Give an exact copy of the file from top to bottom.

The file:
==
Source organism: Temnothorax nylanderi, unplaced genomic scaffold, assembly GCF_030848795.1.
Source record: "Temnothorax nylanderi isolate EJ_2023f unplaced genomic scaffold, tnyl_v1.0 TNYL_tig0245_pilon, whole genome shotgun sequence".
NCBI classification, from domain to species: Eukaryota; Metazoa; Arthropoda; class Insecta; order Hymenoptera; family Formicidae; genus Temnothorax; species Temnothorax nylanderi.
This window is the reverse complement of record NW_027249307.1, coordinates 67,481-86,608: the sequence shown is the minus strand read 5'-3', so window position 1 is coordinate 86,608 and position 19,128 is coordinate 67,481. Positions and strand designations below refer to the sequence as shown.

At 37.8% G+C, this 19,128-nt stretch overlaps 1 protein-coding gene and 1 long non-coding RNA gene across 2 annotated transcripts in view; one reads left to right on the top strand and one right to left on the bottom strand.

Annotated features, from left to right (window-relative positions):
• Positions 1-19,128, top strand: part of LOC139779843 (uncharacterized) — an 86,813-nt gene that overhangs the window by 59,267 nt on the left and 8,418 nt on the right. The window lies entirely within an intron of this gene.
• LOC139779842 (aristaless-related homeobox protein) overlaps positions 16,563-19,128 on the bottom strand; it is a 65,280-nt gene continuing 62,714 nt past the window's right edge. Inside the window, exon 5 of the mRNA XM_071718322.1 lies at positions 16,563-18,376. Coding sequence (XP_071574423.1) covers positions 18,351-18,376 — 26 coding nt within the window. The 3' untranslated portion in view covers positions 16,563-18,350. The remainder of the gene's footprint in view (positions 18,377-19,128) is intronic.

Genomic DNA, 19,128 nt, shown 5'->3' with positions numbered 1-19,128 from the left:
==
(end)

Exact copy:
Source organism: Temnothorax nylanderi, unplaced genomic scaffold, assembly GCF_030848795.1.
Source record: "Temnothorax nylanderi isolate EJ_2023f unplaced genomic scaffold, tnyl_v1.0 TNYL_tig0245_pilon, whole genome shotgun sequence".
NCBI classification, from domain to species: Eukaryota; Metazoa; Arthropoda; class Insecta; order Hymenoptera; family Formicidae; genus Temnothorax; species Temnothorax nylanderi.
This window is the reverse complement of record NW_027249307.1, coordinates 67,481-86,608: the sequence shown is the minus strand read 5'-3', so window position 1 is coordinate 86,608 and position 19,128 is coordinate 67,481. Positions and strand designations below refer to the sequence as shown.

At 37.8% G+C, this 19,128-nt stretch overlaps 1 protein-coding gene and 1 long non-coding RNA gene across 2 annotated transcripts in view; one reads left to right on the top strand and one right to left on the bottom strand.

Annotated features, from left to right (window-relative positions):
• Positions 1-19,128, top strand: part of LOC139779843 (uncharacterized) — an 86,813-nt gene that overhangs the window by 59,267 nt on the left and 8,418 nt on the right. The window lies entirely within an intron of this gene.
• LOC139779842 (aristaless-related homeobox protein) overlaps positions 16,563-19,128 on the bottom strand; it is a 65,280-nt gene continuing 62,714 nt past the window's right edge. Inside the window, exon 5 of the mRNA XM_071718322.1 lies at positions 16,563-18,376. Coding sequence (XP_071574423.1) covers positions 18,351-18,376 — 26 coding nt within the window. The 3' untranslated portion in view covers positions 16,563-18,350. The remainder of the gene's footprint in view (positions 18,377-19,128) is intronic.

Genomic DNA, 19,128 nt, shown 5'->3' with positions numbered 1-19,128 from the left: